The bigger the change you plan to do, the more of these tips will be helpful for the scenario. For replacing one to three tokens in a small text file, most of it (if not the whole functionality itself) is not worth it. You could still use “Copy & Paste”. If you plan to build up multiple changes on top of each other during a large refactoring, think about this wise quote by Kent Beck:
Multi cursor the leftovers
This feature of modern IDEs allows you to place multiple active cursors throughout your edited file. These cursors do all behave the same when typing or deleting text. It’s like a visual and interactive way to Search & Replace in one file. It is best used if Search & Replace is not an option because you can’t find common criteria for the text you want to edit.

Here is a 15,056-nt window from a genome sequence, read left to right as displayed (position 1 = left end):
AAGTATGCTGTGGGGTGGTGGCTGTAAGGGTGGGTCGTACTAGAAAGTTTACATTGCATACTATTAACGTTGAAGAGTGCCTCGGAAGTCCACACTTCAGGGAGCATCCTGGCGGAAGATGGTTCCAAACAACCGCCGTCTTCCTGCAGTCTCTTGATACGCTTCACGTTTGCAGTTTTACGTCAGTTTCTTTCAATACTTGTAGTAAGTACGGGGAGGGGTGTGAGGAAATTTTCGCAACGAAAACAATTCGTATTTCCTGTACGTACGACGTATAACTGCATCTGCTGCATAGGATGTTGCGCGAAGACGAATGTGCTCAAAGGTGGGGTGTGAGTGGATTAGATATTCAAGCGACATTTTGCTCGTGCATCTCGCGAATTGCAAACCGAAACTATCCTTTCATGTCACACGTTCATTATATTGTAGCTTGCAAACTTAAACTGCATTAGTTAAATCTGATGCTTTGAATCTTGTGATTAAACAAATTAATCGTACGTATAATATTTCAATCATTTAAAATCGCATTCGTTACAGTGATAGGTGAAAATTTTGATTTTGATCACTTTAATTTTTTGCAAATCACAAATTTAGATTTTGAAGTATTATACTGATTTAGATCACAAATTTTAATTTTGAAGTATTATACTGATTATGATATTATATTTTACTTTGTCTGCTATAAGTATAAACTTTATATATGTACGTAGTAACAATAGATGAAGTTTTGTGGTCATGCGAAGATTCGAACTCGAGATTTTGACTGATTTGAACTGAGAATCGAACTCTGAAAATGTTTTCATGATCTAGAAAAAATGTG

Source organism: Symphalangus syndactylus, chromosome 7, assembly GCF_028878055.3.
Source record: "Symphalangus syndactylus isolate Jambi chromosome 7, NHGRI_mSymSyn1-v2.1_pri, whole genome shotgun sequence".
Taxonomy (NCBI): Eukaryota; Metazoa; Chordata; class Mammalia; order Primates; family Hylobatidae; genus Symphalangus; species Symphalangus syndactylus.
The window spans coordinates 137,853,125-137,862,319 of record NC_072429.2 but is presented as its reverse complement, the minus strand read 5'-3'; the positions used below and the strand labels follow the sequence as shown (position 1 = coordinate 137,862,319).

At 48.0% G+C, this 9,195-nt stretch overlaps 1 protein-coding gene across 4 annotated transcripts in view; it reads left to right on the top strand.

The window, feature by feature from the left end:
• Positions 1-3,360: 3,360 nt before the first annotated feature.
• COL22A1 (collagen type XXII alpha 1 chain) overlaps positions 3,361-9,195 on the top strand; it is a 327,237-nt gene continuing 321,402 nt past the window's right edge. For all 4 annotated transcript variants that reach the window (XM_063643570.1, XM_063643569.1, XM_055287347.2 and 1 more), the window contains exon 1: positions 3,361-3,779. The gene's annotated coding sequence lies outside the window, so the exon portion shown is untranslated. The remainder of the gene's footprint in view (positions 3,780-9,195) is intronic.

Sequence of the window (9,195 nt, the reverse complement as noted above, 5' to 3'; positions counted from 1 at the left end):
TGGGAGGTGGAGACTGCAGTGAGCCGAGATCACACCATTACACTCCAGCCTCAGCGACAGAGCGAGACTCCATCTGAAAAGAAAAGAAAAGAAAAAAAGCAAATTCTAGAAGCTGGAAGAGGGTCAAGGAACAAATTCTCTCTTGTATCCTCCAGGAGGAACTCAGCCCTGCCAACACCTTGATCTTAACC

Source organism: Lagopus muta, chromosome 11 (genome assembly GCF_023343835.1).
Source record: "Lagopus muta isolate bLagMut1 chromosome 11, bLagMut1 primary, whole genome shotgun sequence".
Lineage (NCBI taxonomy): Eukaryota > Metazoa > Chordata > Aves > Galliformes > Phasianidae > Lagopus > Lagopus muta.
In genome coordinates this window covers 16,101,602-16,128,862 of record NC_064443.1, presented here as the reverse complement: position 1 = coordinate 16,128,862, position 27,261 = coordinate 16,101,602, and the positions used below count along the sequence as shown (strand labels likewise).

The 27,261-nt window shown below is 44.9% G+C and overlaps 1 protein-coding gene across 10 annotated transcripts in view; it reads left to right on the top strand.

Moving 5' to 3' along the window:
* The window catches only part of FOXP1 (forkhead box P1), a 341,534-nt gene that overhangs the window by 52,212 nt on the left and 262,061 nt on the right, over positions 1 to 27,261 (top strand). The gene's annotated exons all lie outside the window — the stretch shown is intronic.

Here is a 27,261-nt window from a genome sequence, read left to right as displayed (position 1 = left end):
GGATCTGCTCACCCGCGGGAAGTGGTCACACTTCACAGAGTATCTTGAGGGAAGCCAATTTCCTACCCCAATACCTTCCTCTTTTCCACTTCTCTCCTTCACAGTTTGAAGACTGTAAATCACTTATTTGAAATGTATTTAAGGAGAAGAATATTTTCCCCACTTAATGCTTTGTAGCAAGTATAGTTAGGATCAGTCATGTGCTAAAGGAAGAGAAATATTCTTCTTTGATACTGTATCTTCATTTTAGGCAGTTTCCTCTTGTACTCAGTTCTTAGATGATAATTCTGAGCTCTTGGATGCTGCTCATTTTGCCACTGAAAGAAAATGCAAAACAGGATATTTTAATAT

The animation shows a case that can also be solved with Search & Replace. Multi cursor is even more helpful when you need to add a value for a column to each statement but the character column is different for each line. Usually one would edit the lines manually one after another. Using multiple cursors could be faster since you start selecting the code places and then only need to do the typing once.
Navigating an IDE
IDEs have many awesome features these days. Important basics are to be learnt when navigating this big pile of tabs and windows. More functionality would go beyond the scope of this article.
Switching between editor and sidebar tabs
A lot of mouse work is usually done when switching focus between file editor window, sidebar and other sidebar tabs (e.g. terminal, test or application execution). This can be avoided if you know what to do with your keyboard instead.
|Mac OS||Windows & Linux||What it does|
|Esc||Esc||Back to file editing (e.g. after sidebar or other tab focus)|
|⌘ + W||Ctrl + F4||Close current file or sidebar tab|